“We just found a piece of paper saying ‘Marry me’ on the floor of our shop. To the owner of the note, please contact us.

If we don’t hear from you by the end of the day, we’ll assume you want to marry our store staff. We appreciate your feelings, but we’d like to start as friends, and see where the relationship goes.”

Just 30 minutes later, the author of the note, Twitter user @____mttmy, came forward, cringing with embarrassment.

“It’s mine wwwwwwwwwwwwwwwwwwwwwwwwwwwwwwwwwwwwwwwwwwww
Oh God I’m dying wwwwwwwwwwwwwwwwwwwwwwwwwwwwwwwwwwwwwwwwwwww.”

“I put it in the glasses case I loaned to my friend, and my friend must have dropped it. Seriously, this is killing me. I want to get married.”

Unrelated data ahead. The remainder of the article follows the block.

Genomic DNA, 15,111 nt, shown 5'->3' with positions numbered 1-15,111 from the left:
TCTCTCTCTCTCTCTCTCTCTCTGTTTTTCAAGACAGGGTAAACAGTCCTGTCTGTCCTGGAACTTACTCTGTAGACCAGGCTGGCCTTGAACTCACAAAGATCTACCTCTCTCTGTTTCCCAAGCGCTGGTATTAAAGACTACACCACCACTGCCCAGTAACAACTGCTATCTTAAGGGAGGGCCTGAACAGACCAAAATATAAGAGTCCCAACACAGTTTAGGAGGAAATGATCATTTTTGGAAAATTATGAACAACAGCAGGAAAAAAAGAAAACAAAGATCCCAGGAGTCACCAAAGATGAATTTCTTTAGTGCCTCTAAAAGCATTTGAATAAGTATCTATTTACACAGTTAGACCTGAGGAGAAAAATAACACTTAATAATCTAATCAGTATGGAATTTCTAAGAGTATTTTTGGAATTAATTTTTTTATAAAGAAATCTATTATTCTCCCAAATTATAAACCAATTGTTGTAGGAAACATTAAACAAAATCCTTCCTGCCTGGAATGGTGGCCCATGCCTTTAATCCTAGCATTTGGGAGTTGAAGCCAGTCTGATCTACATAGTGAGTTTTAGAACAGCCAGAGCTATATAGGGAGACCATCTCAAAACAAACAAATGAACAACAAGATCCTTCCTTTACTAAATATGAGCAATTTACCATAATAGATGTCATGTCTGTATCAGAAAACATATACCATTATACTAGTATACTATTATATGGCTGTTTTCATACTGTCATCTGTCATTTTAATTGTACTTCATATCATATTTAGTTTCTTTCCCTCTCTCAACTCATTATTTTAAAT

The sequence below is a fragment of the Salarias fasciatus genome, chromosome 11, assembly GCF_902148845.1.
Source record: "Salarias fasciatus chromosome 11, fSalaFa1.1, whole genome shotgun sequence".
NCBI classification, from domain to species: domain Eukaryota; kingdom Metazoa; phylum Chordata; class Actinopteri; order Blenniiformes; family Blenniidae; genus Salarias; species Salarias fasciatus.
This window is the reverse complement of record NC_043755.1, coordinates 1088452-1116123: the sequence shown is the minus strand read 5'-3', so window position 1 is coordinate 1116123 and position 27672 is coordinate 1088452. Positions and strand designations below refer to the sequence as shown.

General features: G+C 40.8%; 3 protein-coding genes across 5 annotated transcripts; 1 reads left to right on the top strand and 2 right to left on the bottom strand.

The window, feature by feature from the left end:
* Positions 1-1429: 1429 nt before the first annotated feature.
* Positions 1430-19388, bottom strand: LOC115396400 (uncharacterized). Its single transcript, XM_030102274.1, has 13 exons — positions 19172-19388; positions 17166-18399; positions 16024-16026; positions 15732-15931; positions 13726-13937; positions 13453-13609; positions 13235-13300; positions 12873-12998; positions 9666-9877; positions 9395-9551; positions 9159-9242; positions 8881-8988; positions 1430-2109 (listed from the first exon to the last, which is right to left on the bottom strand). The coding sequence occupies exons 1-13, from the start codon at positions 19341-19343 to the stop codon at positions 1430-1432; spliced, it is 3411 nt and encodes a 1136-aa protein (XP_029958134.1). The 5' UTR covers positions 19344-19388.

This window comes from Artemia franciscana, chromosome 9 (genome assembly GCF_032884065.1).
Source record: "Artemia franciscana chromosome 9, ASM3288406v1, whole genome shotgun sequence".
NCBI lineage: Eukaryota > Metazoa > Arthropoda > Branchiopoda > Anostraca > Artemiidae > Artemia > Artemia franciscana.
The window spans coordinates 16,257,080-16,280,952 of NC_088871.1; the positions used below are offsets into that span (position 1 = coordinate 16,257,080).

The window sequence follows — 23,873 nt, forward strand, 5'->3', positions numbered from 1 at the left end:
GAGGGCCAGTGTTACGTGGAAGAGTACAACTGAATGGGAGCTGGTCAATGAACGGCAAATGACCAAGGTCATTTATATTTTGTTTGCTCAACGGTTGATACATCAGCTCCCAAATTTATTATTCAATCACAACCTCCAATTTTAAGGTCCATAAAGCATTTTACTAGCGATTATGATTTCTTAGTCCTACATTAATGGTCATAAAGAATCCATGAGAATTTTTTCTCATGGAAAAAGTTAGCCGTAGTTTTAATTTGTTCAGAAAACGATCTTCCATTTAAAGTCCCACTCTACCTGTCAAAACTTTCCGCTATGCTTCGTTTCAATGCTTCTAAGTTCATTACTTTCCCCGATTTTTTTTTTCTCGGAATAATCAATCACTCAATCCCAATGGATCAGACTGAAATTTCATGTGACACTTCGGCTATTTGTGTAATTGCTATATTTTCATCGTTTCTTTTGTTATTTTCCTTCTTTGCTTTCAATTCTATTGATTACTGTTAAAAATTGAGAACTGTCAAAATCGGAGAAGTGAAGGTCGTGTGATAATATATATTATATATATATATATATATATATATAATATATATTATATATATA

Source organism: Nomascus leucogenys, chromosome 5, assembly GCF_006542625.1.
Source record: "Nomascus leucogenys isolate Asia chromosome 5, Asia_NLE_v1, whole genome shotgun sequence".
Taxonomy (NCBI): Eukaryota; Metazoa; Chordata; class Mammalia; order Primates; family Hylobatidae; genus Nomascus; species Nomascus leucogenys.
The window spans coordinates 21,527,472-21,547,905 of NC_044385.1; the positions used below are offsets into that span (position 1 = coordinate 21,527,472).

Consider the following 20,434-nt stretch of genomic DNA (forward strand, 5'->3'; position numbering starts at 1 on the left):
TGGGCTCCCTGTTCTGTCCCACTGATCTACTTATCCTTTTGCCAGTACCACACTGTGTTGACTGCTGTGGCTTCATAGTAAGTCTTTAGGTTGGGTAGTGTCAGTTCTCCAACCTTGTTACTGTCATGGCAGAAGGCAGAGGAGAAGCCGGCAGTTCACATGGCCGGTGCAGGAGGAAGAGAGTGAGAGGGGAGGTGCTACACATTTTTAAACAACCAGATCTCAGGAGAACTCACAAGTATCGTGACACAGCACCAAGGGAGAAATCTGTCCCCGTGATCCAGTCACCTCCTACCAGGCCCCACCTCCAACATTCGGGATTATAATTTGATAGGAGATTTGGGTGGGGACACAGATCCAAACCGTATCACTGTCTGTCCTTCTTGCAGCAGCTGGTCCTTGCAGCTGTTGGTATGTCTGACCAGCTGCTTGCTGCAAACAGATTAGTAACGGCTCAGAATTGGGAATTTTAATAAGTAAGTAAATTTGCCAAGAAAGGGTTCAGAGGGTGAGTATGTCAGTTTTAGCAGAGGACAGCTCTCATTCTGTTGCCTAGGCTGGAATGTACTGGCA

Then, almost immediately, the intended recipient, Twitter user @2OO3__O227__, joined in.

“I’m the one who dropped the paper. Let’s get married…

When @2OO3__O227__ opened the case in order to put on the glasses that were inside, the paper fluttered out, apparently undetected until it was found by the Tower Records staff. Now that they knew who it was really meant for, they turned it over to @2OO3__O227__, who came by the store to pick it up.

Both lovebirds offered sincere yet tongue-in-cheek apologies to Tower Records for getting their hopes up. The store took it all in stride, though, tweeting:

“We were able to return the proposal paper to its owner. We were sad to hear that our staff was not being proposed to, but we’re always happy when our customers’ feeling can reach the people, and artists, that they love.”

Don’t worry, Tower Records Odaiba. We’re sure you’ll find your soul mate someday.

Source: Twitter/@TOWER_Divercity (1, 2) via Jin
Featured image: Twitter/@TOWER_Divercity
Top image: Pakutaso